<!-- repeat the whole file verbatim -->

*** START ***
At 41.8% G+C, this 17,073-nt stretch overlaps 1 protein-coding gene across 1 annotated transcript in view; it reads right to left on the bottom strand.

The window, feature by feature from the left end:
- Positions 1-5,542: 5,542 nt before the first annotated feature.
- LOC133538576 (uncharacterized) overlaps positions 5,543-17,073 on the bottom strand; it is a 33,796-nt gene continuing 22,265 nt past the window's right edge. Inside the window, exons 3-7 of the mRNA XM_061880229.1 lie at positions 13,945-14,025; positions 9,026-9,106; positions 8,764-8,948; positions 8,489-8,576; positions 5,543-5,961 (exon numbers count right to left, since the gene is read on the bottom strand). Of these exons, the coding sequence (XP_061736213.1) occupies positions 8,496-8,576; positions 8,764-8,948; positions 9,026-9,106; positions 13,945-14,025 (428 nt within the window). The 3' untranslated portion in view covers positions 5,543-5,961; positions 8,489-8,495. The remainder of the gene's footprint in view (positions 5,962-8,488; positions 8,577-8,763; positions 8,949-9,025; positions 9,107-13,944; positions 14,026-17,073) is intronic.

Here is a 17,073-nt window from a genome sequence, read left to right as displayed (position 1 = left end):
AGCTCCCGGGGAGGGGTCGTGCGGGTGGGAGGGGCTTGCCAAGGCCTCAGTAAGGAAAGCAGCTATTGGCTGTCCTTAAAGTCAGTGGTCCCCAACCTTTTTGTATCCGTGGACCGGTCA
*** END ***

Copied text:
At 41.8% G+C, this 17,073-nt stretch overlaps 1 protein-coding gene across 1 annotated transcript in view; it reads right to left on the bottom strand.

The window, feature by feature from the left end:
- Positions 1-5,542: 5,542 nt before the first annotated feature.
- LOC133538576 (uncharacterized) overlaps positions 5,543-17,073 on the bottom strand; it is a 33,796-nt gene continuing 22,265 nt past the window's right edge. Inside the window, exons 3-7 of the mRNA XM_061880229.1 lie at positions 13,945-14,025; positions 9,026-9,106; positions 8,764-8,948; positions 8,489-8,576; positions 5,543-5,961 (exon numbers count right to left, since the gene is read on the bottom strand). Of these exons, the coding sequence (XP_061736213.1) occupies positions 8,496-8,576; positions 8,764-8,948; positions 9,026-9,106; positions 13,945-14,025 (428 nt within the window). The 3' untranslated portion in view covers positions 5,543-5,961; positions 8,489-8,495. The remainder of the gene's footprint in view (positions 5,962-8,488; positions 8,577-8,763; positions 8,949-9,025; positions 9,107-13,944; positions 14,026-17,073) is intronic.

Here is a 17,073-nt window from a genome sequence, read left to right as displayed (position 1 = left end):
AGCTCCCGGGGAGGGGTCGTGCGGGTGGGAGGGGCTTGCCAAGGCCTCAGTAAGGAAAGCAGCTATTGGCTGTCCTTAAAGTCAGTGGTCCCCAACCTTTTTGTATCCGTGGACCGGTCA